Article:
This year, legislation has been introduced that would raise the sales tax one-eighth of a cent each year for three years to begin funding the Trust. The increase in sales tax would be offset by an identical reduction of income taxes, minimizing the tax burden on Iowans. For more information about the Trust, logon to www.iowaswaterandlandlegacy.org/resources/.
In the meantime, when it comes to open access on the Cedar Valley Nature Trail, who will speak for La Porte City? If $600,000 is too much to pay for realigning the trail around the defective bridge, the initial plan developed by County Conservation and subsequently criticized by a group of trail enthusiasts based in Waterloo and Cedar Falls, where is the $1.5 – $2.5 million needed to repair the bridge going to be found? In the words of Vern Fish, “It is time to ‘Fund the Trust’ and fulfill the mandate that the citizens of Iowa approved in 2010.”
On the other hand, area residents who believe it’s strictly the county’s problem to solve should be prepared to wait several years for something to happen.

Practical Money Matters – April 19, 2017

By Nathaniel Sillin
Flipping Houses — It’s Not Like TV
Flipping a house can seem like a walk in the park when it’s wrapped into a few montages during a half-hour TV segment. Find a run-down property. Buy it. Take out a few walls, paint, replace carpets, upgrade the kitchen and voilà – you could make tens of thousands of dollars in just a short time. Reality is seldom so straightforward. Flipping a home can be risky, and there’s no guarantee you’ll profit.
Finding and buying the right house at the right price point can be difficult. The shows often start with the submission of a winning offer on a home. You may not realize that it takes a lot of work to determine what a potentially good flip looks like and find a property to match.
Experienced flippers have learned how to estimate costs and work backward. A rule of thumb in the industry is to take 70 percent of the potential selling price (what’s known as the after-repair value, or ARV), subtract the renovation costs and use that as the maximum buying price.
You’ll need a lot of background information, including comparable selling prices of similar homes, to figure out the right numbers. The ability to be honest with yourself while estimating the cost of parts and labor is also important.
For example, if you estimate that you could sell your renovated home for $200,000, you’d start at $140,000 (70 percent of a $200,000). If you calculate that the renovation costs will be $40,000, you’ll arrive at the maximum buying price of $100,000. The 30 percent margin that remains if everything goes according to plan isn’t entirely profit; you may still have expenses like closing costs or reimbursing your investors.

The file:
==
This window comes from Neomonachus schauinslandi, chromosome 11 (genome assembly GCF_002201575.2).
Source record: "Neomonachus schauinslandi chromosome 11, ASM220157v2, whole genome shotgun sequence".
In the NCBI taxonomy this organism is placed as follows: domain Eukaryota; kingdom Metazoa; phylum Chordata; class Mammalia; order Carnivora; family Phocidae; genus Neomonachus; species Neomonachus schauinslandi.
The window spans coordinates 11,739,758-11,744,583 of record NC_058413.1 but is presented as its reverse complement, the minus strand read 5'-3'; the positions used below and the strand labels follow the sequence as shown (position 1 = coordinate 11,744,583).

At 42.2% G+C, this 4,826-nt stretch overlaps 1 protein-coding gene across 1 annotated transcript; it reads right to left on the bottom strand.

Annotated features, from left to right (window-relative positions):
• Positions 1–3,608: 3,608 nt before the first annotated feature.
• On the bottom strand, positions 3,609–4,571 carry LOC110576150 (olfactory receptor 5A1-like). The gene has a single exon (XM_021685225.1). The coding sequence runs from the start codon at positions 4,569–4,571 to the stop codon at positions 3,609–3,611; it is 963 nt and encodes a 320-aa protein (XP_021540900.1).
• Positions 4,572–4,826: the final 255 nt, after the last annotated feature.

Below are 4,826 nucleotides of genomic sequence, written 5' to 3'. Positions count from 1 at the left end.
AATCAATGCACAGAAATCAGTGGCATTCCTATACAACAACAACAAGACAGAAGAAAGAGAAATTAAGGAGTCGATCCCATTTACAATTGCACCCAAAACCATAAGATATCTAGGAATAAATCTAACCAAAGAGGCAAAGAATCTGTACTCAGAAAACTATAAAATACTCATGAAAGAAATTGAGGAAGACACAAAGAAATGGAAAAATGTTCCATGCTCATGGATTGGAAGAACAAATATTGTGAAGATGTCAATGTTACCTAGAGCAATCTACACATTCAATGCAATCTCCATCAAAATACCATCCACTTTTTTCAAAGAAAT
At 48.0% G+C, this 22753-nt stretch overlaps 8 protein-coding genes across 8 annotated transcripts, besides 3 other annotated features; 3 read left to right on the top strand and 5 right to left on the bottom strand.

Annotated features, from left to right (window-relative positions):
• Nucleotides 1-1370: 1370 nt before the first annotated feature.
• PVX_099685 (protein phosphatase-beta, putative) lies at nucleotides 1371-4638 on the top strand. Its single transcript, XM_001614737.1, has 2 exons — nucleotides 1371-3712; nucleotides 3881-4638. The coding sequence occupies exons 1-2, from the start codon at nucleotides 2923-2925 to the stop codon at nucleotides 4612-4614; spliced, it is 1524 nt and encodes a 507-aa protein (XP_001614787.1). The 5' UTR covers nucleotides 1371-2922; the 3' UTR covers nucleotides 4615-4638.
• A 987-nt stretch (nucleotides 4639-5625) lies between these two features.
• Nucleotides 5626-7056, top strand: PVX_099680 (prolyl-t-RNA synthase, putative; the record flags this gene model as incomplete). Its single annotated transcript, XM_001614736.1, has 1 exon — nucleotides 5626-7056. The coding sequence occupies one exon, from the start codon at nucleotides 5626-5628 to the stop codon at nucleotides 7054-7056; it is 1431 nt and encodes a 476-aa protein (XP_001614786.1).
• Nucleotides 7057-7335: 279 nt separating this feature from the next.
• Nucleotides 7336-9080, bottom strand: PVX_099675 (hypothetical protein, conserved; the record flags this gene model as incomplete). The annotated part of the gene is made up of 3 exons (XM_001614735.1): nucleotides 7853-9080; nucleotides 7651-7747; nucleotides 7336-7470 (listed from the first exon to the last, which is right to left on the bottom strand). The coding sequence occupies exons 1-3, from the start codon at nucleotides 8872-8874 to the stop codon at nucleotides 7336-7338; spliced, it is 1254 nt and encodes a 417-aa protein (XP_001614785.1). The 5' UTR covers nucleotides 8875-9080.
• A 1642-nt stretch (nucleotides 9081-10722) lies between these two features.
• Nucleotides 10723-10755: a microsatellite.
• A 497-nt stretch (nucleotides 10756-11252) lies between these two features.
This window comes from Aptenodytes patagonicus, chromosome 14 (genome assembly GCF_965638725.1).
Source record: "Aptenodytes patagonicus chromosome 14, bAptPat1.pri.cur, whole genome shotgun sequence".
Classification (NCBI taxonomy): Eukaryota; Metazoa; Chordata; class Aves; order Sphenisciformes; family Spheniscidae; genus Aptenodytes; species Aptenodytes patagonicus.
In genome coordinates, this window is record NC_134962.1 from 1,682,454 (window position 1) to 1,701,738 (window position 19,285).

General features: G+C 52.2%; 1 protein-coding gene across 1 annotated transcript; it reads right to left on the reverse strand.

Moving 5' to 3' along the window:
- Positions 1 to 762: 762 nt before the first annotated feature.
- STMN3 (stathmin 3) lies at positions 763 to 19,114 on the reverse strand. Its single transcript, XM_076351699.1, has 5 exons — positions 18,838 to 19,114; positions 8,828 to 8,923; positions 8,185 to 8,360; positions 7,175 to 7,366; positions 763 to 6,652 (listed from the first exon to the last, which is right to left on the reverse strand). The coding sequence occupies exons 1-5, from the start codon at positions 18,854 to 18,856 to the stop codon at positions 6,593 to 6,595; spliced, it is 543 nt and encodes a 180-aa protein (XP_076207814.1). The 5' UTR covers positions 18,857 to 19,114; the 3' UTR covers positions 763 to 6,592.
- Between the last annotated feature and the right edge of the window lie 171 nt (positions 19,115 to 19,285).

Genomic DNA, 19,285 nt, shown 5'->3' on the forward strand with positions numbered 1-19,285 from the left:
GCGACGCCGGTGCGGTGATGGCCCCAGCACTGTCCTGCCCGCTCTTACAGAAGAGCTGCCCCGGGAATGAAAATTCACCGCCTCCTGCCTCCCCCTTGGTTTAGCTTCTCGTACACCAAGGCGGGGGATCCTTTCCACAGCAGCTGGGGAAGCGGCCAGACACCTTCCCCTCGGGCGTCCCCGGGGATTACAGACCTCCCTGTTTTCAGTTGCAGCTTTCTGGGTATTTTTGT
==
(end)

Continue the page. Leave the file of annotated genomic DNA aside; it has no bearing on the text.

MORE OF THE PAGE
You need a lot of working capital. While paying cash for a home can expedite the sale and increase profits, it might not be an option for beginner flippers. However, traditional lenders don’t necessarily offer financing for flips, especially if you’re trying to fix up a dilapidated home. Even when they do, you might not be able to borrow enough to cover all your expenses.
Instead, some flippers turn to hard-money lenders, private individuals or companies that issue short-term loans backed by real assets (such as the home you’re buying). With either traditional or hard-money lenders, expect the financing costs to be higher than what you’d pay for a mortgage if you’re buying a home to live in.
Keeping an eye on your total budget is essential. If you borrow enough money to make the purchase but don’t have cash on hand to pay for the renovations and unexpected contingencies, you’ll be stuck before you even start.
In addition to the purchase price, you’ll need money for renovations, upgrades, inspections and permits. Also, consider the cost of ownership between the purchase and sale. Carrying costs, including utilities, financing, insurance and property maintenance, can add up each month.
You want to move fast. One thing you pick up from TV is that time is of the essence. In competitive markets, you’ll need to move quickly to evaluate a home and put in an offer before someone else buys it.
Successful flippers may have a real estate license or work with a real estate agent to get access to the multiple listing service (MLS), a directory of homes that are for sale. Others look for homes that are for sale by owner (FSBO) or use direct mail campaigns to reach out to prospective sellers.
Once you buy the home, there’s another race against time to complete the work and make a sale. Working with a trusted contractor and real estate attorney could expedite the project. Once you’ve developed a strong working relationship, you may even want to invite others to join your team and contribute their work in exchange for a cut of the profits.
Bottom line: Flipping homes can be profitable, particularly for those who have professional real estate experience, but don’t expect it to be easy money. Months of hard work can go into a flip without any guarantee of success.

Classifieds – April 19, 2017

SALVATION VS JELLY BEANS & DONUTS @ www.changewomen.org How to change a woman? @changewomen.org Romans, 13; 1-8 http://usadatamortgageservices.com/ (INCN)
Angus bulls – Yearling & Aged Bulls. Golden Chute Ranch, Walker, Iowa Butch Neumeyer, 563-920-4320, 319-448-4118. (INCN)
Meyers’ Wholesale Turf, LLC has a position available for a Class A CDL Driver:
-Tractor/Trailer Flatbeds
-In-State Hauling
-Home each night
-Starting wage $17/hour, raises based on performance
Contact us at rjmeyersco1@msn.com or 319-475-5000 15-2-pd
Class A CDL Drivers/Tankers. Great Pay, Home Weekends, and Benefits! Potential of $60,000 plus per year! Contact Tony 608-935-0915 Ext 16 www.qlf.com (INCN)
OTR Flatbed, $1200 average weekly income! 46-50 CPM based on experience. Full benefits. Pets allowed. CDL-A, 1-year OTR experience, flatbed experience preferred. 888.928.1813 www.drivechief.com (INCN)
GUITAR WANTED! Local musician will pay up to $12,500 for pre-1975 Gibson, Fender, Martin and Gretsch guitars. Fender amplifiers also. Call toll free! 1-800-995-1217. (INCN)
FREON R12 WANTED: We PICK UP and pay CA$H for R12. Cylinders or case of cans. EPA certified. (312) 291-9169; sell@refrigerantfinders.com (INCN)


Fostered on The Farm